Tony Blair, who led UK to Afghanistan, criticizes withdrawal

Tony Blair, the former British Prime Minister, on Saturday criticized the withdrawal from Afghanistan, calling it a hasty gesture “in obedience to a foolish political slogan to end” eternal wars “.

As Prime Minister, Mr. Blair sent British troops to Afghanistan and Iraq, supporting President George W. Bush’s decision to invade both countries after the terrorist attacks of September 11, 2001. These conflicts helped to build Mr Blair’s legacy, particularly the war in Iraq, which a British investigation later found to have been promoted with intelligence that falsely exaggerated the threats posed by Saddam Hussein’s government.

In his statement on Saturday, Blair acknowledged unspecified mistakes in the 20 years of military engagement in Afghanistan, some of them serious. But he said the chaotic retreat would undermine faith in the West and sacrifice fragile improvements in the lives of Afghans.

“And for anyone who disputes this, read the heartbreaking laments from every section of Afghan society as to what they fear losing now,” Mr Blair wrote. “The gains in living standards, especially the education of girls, the gains in freedom. Not about what we hoped or wanted. But not nothing. Something worth defending, worth protecting.

Mr. Blair did not mention President Biden by name in his statement. But he argued that leaving Afghanistan raised the question of whether the West had lost its strategic will and that this had resulted in a humiliation that would be hailed by jihadist groups and exploited by China, Iran and Russia. .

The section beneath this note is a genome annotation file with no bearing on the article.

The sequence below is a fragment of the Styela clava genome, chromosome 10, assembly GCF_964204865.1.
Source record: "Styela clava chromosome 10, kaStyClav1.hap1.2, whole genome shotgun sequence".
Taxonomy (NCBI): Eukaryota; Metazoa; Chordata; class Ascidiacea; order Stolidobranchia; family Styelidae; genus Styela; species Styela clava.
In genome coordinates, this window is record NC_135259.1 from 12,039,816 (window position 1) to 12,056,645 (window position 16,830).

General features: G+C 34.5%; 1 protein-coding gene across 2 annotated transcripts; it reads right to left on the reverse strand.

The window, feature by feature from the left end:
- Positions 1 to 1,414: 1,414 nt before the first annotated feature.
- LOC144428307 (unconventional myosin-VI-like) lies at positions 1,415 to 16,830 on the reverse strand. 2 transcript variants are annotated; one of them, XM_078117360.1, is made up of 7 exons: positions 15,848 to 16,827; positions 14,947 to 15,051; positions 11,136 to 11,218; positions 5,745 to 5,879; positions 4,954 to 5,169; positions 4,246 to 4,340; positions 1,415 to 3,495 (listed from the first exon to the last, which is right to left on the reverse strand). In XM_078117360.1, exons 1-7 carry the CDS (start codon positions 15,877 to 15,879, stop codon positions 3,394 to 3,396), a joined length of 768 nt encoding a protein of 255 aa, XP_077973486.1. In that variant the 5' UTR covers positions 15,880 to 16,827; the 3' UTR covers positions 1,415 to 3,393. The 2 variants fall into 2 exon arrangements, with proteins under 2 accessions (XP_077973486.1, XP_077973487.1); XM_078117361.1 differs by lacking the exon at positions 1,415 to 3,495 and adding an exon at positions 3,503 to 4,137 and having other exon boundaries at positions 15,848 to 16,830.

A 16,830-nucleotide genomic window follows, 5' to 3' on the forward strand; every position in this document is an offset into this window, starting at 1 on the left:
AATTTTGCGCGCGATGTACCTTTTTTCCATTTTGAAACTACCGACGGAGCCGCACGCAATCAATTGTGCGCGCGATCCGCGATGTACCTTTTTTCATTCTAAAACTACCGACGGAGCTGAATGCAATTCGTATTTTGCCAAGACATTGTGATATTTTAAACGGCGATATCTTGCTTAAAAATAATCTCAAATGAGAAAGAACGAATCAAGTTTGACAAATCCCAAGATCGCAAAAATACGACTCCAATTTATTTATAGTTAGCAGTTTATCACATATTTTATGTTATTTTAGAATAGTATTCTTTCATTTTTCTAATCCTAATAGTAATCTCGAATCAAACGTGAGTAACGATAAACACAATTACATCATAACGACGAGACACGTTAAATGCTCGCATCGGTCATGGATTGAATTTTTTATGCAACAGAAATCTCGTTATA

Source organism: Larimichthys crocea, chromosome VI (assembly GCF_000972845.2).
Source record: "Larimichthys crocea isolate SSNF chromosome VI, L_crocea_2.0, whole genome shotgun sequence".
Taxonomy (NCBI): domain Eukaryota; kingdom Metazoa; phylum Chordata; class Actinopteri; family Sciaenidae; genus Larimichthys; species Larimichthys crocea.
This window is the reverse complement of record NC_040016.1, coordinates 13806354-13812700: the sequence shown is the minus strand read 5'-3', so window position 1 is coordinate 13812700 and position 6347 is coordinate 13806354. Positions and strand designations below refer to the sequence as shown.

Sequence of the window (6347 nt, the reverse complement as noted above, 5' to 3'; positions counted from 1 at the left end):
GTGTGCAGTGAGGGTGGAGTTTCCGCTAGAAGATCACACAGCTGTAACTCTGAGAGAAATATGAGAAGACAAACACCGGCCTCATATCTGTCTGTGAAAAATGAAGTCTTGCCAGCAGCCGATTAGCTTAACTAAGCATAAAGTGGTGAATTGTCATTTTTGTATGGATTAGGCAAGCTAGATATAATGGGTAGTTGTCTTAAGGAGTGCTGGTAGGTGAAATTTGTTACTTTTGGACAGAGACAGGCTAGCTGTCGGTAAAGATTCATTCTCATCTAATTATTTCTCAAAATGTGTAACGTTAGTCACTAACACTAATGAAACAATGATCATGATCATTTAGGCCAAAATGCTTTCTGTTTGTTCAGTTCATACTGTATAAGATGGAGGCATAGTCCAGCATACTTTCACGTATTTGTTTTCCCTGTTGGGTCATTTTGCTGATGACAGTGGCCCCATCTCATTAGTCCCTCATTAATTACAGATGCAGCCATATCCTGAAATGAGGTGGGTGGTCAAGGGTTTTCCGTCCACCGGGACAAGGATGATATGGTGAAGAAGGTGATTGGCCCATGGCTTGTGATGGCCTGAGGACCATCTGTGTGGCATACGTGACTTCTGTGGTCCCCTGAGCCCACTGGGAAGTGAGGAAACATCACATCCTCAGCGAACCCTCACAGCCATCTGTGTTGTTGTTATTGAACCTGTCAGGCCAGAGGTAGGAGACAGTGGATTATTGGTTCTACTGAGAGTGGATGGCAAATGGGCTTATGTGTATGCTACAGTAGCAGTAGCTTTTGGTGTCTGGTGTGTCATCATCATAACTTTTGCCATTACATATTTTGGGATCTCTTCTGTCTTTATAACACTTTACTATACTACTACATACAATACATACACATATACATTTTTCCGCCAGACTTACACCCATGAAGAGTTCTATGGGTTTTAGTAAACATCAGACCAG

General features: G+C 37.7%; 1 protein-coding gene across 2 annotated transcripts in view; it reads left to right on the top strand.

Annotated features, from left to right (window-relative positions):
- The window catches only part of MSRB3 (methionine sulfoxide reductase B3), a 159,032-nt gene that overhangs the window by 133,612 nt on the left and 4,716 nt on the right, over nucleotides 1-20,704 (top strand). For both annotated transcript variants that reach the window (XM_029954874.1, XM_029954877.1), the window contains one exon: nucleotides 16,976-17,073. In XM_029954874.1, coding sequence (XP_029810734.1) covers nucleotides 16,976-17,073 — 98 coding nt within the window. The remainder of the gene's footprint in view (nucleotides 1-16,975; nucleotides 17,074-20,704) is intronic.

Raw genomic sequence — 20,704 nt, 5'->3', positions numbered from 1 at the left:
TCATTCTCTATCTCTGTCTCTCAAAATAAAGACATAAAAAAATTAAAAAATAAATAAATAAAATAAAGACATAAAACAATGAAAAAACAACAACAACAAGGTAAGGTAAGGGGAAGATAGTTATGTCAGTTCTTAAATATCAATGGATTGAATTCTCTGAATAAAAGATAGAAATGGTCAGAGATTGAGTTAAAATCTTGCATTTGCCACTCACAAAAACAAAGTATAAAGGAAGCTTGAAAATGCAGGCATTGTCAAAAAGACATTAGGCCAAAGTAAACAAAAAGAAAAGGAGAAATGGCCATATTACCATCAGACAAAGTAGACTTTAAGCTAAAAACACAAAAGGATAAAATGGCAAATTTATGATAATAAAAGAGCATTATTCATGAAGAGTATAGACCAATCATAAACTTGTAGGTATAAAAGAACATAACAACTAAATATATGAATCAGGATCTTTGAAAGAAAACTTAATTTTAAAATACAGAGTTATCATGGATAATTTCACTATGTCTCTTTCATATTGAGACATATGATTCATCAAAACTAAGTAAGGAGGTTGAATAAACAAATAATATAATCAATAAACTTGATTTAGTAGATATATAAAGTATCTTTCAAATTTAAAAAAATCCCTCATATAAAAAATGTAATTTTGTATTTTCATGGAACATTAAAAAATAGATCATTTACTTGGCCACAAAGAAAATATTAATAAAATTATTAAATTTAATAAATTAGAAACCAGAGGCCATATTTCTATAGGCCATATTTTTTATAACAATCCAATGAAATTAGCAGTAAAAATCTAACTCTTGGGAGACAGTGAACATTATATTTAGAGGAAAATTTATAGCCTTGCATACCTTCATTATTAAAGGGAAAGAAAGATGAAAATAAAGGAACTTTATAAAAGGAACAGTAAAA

The Taliban should be seen as part of a larger ideology of what he called “radical Islam” that should continue to concern the West, Mr Blair argued, although some believe that the Afghanistan itself has little geopolitical significance.

“If we had defined it as a strategic challenge and had seen it as a whole and not as parts, we would never have made the decision to withdraw from Afghanistan,” he wrote.

He called on the West to exert pressure on the Taliban, including potential incentives as well as sanctions, to protect Afghan civilians.

“It’s urgent,” he wrote. “The disarray of the past few weeks needs to be replaced with something that looks like consistency, and with a credible and realistic plan. But then we have to answer this overarching question. What are our strategic interests and are we prepared to commit ourselves longer to defend them?

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